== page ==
A strange Y-shaped feature stretches like a tentacled monster across the icy surface of Saturn's moon Enceladus in a new image from NASA's Cassini spacecraft.
The giant, sinuous "Y," which appears at the boundary between sunlight and darkness in the photo, is a tectonic feature related to stresses in the icy shell of Enceladus, NASA officials said.
Such "Y-shaped discontinuities" likely arise "when surface material attempts to push northward, compressing or displacing existing ice along the way," NASA officials wrote Monday (April 18) in a description of the image.
"Such features are also believed to be relatively young based on their lack of impact craters — a reminder of how surprisingly geologically active Enceladus is," they added.
Enceladus is famous for the geysers near its south pole, which blast water ice and other material into space continuously. The 313-mile-wide (504 kilometers) moon is thought to harbor a huge ocean of liquid water beneath its icy shell; the geysers offer a way to sample this ocean from afar, without touching down on Enceladus, scientists say.
Cassini has flown through the plume created by the geysers multiple times since its arrival in the Saturn system in 2004. Though Cassini is not equipped to hunt for signs of life, the probe has spotted organic materials — the building blocks of life as we know it — within the plume. (Many astrobiologists regard Enceladus as one of the solar system's best bets to host alien life.)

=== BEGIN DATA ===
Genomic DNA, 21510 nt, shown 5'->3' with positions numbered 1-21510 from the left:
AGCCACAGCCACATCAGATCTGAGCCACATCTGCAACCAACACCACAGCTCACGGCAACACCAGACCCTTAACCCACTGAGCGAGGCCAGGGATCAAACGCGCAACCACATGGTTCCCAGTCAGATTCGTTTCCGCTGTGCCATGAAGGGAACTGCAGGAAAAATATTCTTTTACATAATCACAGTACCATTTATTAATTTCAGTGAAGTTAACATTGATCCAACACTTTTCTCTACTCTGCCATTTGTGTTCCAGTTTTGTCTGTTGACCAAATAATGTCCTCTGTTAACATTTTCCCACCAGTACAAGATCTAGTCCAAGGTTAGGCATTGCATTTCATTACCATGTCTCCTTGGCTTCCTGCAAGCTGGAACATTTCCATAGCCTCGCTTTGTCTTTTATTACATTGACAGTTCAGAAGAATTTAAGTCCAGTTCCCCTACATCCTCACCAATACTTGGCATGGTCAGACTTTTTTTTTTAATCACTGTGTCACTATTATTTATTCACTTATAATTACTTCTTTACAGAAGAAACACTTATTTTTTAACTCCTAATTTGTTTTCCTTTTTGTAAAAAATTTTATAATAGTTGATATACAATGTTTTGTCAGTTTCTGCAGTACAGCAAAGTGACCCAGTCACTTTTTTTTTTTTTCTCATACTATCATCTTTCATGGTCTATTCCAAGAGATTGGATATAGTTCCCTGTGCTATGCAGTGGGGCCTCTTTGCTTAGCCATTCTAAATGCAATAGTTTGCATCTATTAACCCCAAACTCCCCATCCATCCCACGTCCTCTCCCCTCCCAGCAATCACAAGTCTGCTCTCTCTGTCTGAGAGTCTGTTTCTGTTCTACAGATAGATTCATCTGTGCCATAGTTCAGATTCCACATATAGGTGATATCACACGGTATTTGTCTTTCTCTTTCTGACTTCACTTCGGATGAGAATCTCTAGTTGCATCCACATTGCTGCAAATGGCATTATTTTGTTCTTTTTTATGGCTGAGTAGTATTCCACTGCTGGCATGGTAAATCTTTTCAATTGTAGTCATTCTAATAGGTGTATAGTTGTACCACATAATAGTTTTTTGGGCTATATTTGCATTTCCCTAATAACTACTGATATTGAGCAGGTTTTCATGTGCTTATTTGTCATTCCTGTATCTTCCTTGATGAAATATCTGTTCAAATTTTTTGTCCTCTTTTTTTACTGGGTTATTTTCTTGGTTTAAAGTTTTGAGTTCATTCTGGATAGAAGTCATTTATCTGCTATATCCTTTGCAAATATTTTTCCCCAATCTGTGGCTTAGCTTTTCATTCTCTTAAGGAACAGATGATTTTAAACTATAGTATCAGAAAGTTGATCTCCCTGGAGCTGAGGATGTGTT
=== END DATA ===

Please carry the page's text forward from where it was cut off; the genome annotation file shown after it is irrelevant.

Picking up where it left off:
Cassini took the newly released image on Feb. 15, 2016, at a distance of about 60,000 miles (100,000 km) from Enceladus. The spacecraft has made a series of close flybys of the moon in recent months, to gain more information about its geological history and environment.
The surface of Enceladus is believed to be possibly less than 100 million years old, which would make it one of the youngest surfaces in the solar system. The moon reflects almost 100 percent of the light that hits its surface because it is so icy, scientists say.